The Wesley Study Bible contains this little overview of the themes of Psalm 17:
Has anyone ever said to you, “Life is not fair,” and you thought, “Well, it should be!”? Life is filled with ups and downs, times when what seems fair to you is not fair to another. Psalm 17 begins with “Listen to what’s right, LORD; pay attention to my cry!” (17:1a). This is a prayer for deliverance from the wicked and for the freedom to live in God’s righteousness. While life is not fair all the time, it is right at all times to pray to God for deliverance from wrongdoing and for justice for all the children of God.
The Psalmist (David, we are told) begins by declaring his own faithfulness. Why would God want to listen to those who are not faithful to God’s purposes? Why would God listen to the deceitful? Surely God hears the prayers of the repentant and remorseful, but sincerity of heart is always a precondition of effective prayer. (more…)
God of the covenant,
in the glory of the cross
your Son embraced the power of death
and broke its hold over your people.
In this time of repentance,
draw all people to yourself,
that we who confess Jesus as Lord
may put aside the deeds of death
and accept the life of your kingdom. Amen.
“The way to be a man of prayer, and be governed by its spirit, is not to get a book full of prayers; but the best help you can have from a book, is to read one full of such truths, instructions, and awakening informations, as force you to see and know who, and what, and where, you are; that God is your all; and that all is misery, but a heart and life devoted to him. This is the best outward prayer book you can have, as it will turn you to an inward book, and spirit of prayer in your heart, which is a continual longing desire of the heart after God, his divine life, and Holy Spirit. When, for the sake of this inward prayer, you retire at any time of the day, never begin till you know and feel, why and wherefore you are going to pray; and let this why and wherefore, form and direct everything that comes from you, whether it be in thought or in word.”
— William Law, The Spirit of Prayer 
I think that many times in the past I prayed for the guidance of the Holy Spirit — but without a clear expectation in my mind that I would have it in the course of the day.
But, I have learned to expect the Spirit’s guidance — if, indeed, I have prayed for it.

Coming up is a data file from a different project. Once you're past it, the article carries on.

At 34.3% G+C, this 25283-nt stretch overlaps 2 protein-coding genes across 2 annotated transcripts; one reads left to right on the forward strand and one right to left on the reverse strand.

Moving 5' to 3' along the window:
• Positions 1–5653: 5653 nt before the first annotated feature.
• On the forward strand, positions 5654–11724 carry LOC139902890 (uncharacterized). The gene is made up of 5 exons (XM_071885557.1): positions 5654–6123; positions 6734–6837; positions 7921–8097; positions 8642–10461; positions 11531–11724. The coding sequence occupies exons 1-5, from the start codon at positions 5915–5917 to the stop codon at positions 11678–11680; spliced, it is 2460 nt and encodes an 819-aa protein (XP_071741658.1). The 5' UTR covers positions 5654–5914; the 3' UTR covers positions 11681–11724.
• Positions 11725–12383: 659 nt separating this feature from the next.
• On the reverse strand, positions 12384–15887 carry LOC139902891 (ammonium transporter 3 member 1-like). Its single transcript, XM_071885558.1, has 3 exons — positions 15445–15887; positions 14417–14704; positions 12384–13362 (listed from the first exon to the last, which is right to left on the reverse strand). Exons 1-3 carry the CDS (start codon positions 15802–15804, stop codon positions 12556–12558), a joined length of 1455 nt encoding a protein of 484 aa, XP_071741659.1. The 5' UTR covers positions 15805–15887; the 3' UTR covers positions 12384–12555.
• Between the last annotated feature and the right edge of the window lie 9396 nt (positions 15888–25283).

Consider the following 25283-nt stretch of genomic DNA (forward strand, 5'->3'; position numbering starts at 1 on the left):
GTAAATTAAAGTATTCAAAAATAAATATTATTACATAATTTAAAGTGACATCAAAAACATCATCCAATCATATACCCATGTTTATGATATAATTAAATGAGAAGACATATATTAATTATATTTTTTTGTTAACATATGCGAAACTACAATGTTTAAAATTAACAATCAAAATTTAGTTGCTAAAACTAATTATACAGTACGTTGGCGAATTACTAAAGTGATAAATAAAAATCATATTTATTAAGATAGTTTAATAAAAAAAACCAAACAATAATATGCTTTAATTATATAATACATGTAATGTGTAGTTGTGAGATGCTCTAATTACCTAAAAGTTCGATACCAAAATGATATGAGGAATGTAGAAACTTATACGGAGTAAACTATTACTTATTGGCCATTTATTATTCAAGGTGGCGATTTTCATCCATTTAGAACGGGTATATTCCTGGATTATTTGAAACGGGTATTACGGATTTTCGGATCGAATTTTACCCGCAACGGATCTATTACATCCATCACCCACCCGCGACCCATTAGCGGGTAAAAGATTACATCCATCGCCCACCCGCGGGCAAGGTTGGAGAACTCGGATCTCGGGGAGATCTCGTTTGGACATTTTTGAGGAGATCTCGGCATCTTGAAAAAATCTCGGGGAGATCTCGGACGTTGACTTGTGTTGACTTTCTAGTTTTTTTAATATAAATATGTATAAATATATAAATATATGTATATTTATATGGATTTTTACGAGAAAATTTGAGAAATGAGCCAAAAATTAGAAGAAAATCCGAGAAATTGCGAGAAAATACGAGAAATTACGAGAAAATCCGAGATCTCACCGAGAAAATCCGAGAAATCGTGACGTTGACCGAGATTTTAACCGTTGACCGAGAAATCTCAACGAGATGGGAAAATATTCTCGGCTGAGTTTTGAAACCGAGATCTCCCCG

The great preacher F. B. Meyer expresses it well:
Expect the Holy Ghost to work in, with and for you. When a man is right with God, God will freely use him. There will rise up within him impulses and inspirations, strong strivings, strange resolves. These must be tested by Scripture and prayer, and if evidently of God they must be obeyed. But there is this perennial source of comfort: God’s commands are enablings. He will never give us a work to do without showing exactly how and when to do it, and He will give the precise strength and wisdom we need. Do not dread to enter this life because you fear that God will ask you to do something you cannot do. He will never do that. If He lays aught on your heart, He will do so uninvited; as you pray about it the impression will continue to grow, so that presently, as you look up to know what He wills you to say or do, the way will suddenly open, and you will probably have said the word or done the deed almost unconsciously. Rely on the Holy Ghost to go before you to make the crooked places straight and the rough places smooth. Do not bring the legal spirit of ‘must’ into God’s free service. ‘Consider the lilies of the field, how they grow.’ Let your life be as effortless as theirs, because your faith shall constantly hand over all difficulties and responsibilities to your ever-present Lord. There is no effort to the branch in putting forth the swelling clusters of grapes — the effort would be to keep them back.